Meanwhile, Target’s long-running war with discount retail titan Wal-Mart has brought the company back into the card business — indirectly, at least.
In 2001, Target began offering a store-branded Visa credit card that eventually yielded a significant payout — pulling in $797 million in 2007. However, Target was far from immune from the 2008-09 financial crisis, and as customers began ignoring the bills, the company was forced to write off considerable amounts of debt, including more than $1 billion in 2009. The fiasco helped drag TGT shares through the mud, hitting an all-time low around $26 in March 2009. By April 2010, Target ended the relationship, choosing instead to continue offering only its traditional store card.
Target has since recovered, its stock more than doubling since then. In Target’s latest quarterly report, the company announced earnings of $555 million, or 82 cents per share, beating FactSet analysts’ expectations of 74 cents per share. Revenue rose to $16.4 billion — the fourth-straight quarterly increase for the company.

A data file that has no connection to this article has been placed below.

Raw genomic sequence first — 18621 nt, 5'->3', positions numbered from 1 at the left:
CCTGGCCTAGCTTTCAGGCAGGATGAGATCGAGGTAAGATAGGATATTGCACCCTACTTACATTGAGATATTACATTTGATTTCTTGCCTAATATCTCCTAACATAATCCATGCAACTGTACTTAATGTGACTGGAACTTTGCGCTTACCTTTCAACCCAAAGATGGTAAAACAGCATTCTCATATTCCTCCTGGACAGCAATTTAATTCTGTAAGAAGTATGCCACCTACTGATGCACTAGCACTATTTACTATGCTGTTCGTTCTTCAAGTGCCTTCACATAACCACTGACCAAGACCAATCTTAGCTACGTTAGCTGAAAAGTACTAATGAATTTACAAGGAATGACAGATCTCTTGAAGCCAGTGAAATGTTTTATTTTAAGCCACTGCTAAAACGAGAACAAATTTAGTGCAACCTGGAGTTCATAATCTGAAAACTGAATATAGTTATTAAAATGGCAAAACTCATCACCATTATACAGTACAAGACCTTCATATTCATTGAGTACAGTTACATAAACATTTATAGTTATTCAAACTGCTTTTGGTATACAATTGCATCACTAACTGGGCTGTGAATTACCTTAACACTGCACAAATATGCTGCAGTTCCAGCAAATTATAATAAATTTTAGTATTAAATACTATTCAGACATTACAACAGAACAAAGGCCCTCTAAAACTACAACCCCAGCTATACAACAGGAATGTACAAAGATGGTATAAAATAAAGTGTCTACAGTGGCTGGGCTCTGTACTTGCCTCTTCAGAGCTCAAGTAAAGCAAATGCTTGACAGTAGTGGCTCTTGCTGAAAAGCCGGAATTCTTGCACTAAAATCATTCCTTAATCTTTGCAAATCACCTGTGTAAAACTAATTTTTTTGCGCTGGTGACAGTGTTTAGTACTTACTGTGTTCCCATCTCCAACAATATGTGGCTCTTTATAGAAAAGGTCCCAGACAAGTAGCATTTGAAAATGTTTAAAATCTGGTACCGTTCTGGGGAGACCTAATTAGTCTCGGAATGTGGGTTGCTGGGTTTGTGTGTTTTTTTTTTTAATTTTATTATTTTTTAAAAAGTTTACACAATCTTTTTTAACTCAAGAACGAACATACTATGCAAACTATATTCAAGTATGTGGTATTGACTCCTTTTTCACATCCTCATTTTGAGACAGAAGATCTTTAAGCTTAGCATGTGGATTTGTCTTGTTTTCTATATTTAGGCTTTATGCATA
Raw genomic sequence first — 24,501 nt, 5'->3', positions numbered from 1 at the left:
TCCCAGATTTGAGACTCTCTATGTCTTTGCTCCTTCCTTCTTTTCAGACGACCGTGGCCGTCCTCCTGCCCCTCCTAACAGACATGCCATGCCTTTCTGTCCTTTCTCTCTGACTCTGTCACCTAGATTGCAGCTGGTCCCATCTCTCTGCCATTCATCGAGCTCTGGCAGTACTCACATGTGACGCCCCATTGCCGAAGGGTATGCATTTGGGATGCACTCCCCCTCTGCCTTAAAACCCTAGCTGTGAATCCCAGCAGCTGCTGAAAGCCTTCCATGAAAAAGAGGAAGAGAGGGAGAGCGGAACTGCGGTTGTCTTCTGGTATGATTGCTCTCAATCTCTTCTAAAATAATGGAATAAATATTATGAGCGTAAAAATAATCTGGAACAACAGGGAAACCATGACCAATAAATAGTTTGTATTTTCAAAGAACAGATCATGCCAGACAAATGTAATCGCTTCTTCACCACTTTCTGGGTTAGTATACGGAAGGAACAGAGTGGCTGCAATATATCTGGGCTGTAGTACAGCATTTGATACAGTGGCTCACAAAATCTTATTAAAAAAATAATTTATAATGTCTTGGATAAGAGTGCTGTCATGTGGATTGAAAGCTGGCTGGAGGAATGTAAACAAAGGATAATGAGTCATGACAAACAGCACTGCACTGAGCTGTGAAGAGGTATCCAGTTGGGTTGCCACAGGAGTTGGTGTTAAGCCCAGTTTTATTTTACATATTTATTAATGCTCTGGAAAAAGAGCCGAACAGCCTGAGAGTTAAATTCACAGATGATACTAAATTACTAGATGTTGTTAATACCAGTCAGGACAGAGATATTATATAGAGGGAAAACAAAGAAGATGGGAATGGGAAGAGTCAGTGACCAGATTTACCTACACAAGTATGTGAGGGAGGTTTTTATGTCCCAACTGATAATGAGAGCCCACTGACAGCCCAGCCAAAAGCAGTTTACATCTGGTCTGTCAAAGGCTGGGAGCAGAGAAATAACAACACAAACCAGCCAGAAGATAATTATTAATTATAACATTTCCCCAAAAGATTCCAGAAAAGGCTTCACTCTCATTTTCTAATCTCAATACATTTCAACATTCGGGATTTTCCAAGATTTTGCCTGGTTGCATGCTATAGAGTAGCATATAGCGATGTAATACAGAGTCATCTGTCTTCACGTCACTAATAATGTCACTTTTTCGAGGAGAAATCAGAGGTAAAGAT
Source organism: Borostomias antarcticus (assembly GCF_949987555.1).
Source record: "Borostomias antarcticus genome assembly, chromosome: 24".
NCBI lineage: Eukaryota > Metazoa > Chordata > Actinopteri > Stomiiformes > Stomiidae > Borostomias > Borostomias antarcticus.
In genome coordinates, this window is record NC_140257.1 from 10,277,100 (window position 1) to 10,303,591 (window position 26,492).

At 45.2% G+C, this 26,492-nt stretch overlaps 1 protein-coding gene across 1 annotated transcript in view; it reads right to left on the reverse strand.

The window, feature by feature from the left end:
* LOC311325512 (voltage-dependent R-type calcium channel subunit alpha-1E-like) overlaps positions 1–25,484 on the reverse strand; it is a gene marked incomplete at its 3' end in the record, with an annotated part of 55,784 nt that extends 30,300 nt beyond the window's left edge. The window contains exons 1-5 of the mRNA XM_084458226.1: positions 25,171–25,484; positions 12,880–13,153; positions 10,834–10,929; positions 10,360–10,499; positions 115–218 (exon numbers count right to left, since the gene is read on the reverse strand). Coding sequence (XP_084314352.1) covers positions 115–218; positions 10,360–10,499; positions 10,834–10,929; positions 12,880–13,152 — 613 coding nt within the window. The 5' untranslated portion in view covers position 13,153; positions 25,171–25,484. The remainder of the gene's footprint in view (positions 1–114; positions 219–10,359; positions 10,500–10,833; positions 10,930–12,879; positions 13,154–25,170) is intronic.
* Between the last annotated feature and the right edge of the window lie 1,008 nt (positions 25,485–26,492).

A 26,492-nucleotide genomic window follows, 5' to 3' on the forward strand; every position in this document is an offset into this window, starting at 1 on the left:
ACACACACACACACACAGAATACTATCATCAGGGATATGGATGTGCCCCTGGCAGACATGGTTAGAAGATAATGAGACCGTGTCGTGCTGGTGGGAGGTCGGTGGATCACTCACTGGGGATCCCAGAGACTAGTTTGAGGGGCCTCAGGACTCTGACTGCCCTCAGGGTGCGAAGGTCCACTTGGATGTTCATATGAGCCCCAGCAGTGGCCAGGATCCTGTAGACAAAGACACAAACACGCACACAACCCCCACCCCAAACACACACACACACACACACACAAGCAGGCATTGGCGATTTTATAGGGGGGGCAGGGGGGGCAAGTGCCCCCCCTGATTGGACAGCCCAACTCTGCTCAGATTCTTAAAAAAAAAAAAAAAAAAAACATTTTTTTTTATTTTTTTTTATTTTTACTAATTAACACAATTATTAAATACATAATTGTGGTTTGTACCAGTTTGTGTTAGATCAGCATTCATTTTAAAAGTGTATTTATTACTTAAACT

Still, TGT shares are down 12% year-to-date while Wal-Mart keeps plodding ahead (up 6.5% YTD). In its latest quarter, WMT finally broke a nine-quarter streak of declining revenues in U.S. same-store sales.
To stem the tide, Target now is revisiting cards — in a much less risky way — to pull more customers into its stores. Through such AmEx benefits such as roadside assistance, cardmember discounts and purchase protection, the retailer hopes its branded prepaid card will prove more attractive than the Wal-Mart equivalent.
The timing couldn’t be better for both Target and American Express — the official release came in with well more than a month to go in what’s expected to be a fruitful holiday shopping season. November and December should provide a telling picture as to how lucrative the pairing of an “upper-crust” prepaid card and discount retail’s trendy No. 2 player might be.
As of this writing, Kyle Woodley did not own any a position in any of the aforementioned stocks.